Volunteer This Holiday Season to End Hunger
By Beth W. Orenstein
The holidays are a popular time of year for food drives across the country. "Many Americans kindly donate money and food during the holidays to charitable organizations engaged in the fight to end hunger," says Christine Rivera, RD, nutrition manager at Feeding America, the nation's largest domestic hunger relief organization. And this generosity of people creates a great opportunity for dietitians, Rivera says.
RDs are needed to help organize incoming food donations, distribute food to families, raise funds, and provide diet and nutrition education as well as other services during the holiday season. In addition, dietitians are needed to help raise awareness of food insecurity within their communities and educate local businesses, community leaders, and the general public about the types of food people want to receive that will improve overall health and wellness.
Carol DeNysschen, PhD, MPH, RD, CDN, FAND, is a board member of the Food Bank of WNY in Buffalo, New York, where she works on the agency service committee and volunteers year-round to educate the public on ways to end food waste, and participates in food drives and fundraising activities. The holidays, however, inspire her to do even more. As an associate health, nutrition, and dietetics professor at Buffalo State College, SUNY, she participates in the children's Christmas party and warm winter clothing drive sponsored by the local Rotary club. As a faculty advisor to the Buffalo State Rotaract Club, she makes meals for the Ronald McDonald House of Buffalo. She also helps raise funds by holding raffle drawings and provides gift baskets to the Food Bank of WNY.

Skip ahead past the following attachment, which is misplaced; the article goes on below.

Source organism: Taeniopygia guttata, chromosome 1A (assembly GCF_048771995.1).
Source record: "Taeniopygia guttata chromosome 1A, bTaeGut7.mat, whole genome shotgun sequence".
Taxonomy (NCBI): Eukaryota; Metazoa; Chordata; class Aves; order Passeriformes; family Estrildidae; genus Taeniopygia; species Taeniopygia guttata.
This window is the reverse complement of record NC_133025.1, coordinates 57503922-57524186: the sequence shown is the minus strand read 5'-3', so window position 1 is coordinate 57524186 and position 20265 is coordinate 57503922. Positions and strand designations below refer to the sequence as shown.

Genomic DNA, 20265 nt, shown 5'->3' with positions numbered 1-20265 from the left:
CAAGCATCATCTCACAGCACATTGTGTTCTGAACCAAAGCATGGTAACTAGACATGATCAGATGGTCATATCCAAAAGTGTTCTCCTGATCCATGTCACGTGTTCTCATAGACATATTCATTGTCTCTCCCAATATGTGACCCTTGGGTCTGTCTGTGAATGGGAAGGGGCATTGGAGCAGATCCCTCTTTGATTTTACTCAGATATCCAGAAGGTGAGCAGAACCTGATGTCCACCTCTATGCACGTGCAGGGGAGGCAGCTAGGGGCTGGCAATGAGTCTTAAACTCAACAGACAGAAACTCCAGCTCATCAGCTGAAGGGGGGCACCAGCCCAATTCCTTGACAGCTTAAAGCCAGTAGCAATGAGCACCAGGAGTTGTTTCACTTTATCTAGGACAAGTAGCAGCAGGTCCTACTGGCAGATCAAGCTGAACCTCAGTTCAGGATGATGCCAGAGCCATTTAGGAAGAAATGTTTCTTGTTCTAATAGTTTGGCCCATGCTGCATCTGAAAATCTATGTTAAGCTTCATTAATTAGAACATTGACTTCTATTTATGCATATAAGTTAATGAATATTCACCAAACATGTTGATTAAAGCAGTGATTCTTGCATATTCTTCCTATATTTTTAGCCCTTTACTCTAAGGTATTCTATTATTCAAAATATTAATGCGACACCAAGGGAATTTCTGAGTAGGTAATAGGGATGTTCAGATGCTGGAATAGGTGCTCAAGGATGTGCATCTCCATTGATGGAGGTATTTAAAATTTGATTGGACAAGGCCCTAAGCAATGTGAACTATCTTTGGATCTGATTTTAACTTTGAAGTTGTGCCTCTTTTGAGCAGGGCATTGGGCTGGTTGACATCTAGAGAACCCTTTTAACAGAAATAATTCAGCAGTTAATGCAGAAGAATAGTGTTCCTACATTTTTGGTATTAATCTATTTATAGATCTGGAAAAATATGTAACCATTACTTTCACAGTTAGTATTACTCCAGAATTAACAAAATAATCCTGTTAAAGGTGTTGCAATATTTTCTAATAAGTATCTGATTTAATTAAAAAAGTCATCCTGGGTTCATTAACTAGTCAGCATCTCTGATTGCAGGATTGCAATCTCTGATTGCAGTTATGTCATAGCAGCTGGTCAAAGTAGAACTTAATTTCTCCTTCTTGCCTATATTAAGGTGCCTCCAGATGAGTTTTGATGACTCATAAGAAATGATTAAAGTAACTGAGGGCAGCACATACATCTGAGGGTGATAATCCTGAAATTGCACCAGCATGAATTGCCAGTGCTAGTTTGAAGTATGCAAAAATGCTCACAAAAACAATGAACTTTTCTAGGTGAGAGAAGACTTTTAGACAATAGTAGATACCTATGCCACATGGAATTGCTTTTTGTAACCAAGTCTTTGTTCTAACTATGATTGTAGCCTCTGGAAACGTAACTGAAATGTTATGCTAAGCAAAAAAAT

DeNysschen is able to serve as an educator to both college students and the community and give back to those who are less fortunate. You might see her offering workshops or presentations to students, athletes, adults, families, teenagers with cancer, teachers, and "just about any member of the community who could use some nutrition education," she says. "I have even more time during the holidays to volunteer, and, more importantly, you won't get the feeling of satisfaction that you receive by helping mankind in any other activity—including clothes shopping or getting a manicure." Volunteering gives people what everyone should strive to be, she says: "A purposeful addition to society."
RDs are in a unique position to volunteer to help end food insecurity, Rivera says, because they can help implement nutrition education and establish nutrition polices and guidelines at the local and state level to increase access to food for those in need. A 2014 Feeding America survey found that 79% of its food bank clients buy inexpensive and unhealthful foods because they need to make ends meet. However, these clients want access to healthier foods. The most desired items when visiting a food bank are fresh fruits and vegetables (55%), protein options (47%), and dairy products (40%), the survey found. Dietitians can play an important role by encouraging healthful food donations any time of the year and help food bank recipients learn how to prepare healthful meals for their families, Rivera says.
The following organizations welcome the help of dietitians this holiday season to organize food contributions, distribute food, educate families about diet and nutrition, and more: